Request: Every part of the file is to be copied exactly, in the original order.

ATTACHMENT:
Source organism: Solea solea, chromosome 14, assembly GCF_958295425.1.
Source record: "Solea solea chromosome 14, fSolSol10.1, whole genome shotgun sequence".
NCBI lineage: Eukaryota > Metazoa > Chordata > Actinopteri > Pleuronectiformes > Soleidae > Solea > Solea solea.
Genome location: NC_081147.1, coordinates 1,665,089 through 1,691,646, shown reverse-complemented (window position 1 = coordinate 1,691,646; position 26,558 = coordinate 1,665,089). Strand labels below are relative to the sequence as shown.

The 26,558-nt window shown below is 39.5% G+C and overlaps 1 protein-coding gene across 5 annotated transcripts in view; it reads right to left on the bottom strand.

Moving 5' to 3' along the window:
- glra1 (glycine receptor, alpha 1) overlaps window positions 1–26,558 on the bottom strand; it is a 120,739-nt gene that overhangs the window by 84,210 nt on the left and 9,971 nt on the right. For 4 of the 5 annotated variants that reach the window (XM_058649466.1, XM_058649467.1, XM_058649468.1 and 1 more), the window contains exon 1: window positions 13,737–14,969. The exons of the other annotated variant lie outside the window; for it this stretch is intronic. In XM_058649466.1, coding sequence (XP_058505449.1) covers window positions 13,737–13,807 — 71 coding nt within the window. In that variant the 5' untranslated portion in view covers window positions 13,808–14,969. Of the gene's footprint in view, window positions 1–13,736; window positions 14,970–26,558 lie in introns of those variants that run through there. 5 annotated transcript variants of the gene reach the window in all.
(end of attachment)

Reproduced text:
Source organism: Solea solea, chromosome 14, assembly GCF_958295425.1.
Source record: "Solea solea chromosome 14, fSolSol10.1, whole genome shotgun sequence".
NCBI lineage: Eukaryota > Metazoa > Chordata > Actinopteri > Pleuronectiformes > Soleidae > Solea > Solea solea.
Genome location: NC_081147.1, coordinates 1,665,089 through 1,691,646, shown reverse-complemented (window position 1 = coordinate 1,691,646; position 26,558 = coordinate 1,665,089). Strand labels below are relative to the sequence as shown.

The 26,558-nt window shown below is 39.5% G+C and overlaps 1 protein-coding gene across 5 annotated transcripts in view; it reads right to left on the bottom strand.

Moving 5' to 3' along the window:
- glra1 (glycine receptor, alpha 1) overlaps window positions 1–26,558 on the bottom strand; it is a 120,739-nt gene that overhangs the window by 84,210 nt on the left and 9,971 nt on the right. For 4 of the 5 annotated variants that reach the window (XM_058649466.1, XM_058649467.1, XM_058649468.1 and 1 more), the window contains exon 1: window positions 13,737–14,969. The exons of the other annotated variant lie outside the window; for it this stretch is intronic. In XM_058649466.1, coding sequence (XP_058505449.1) covers window positions 13,737–13,807 — 71 coding nt within the window. In that variant the 5' untranslated portion in view covers window positions 13,808–14,969. Of the gene's footprint in view, window positions 1–13,736; window positions 14,970–26,558 lie in introns of those variants that run through there. 5 annotated transcript variants of the gene reach the window in all.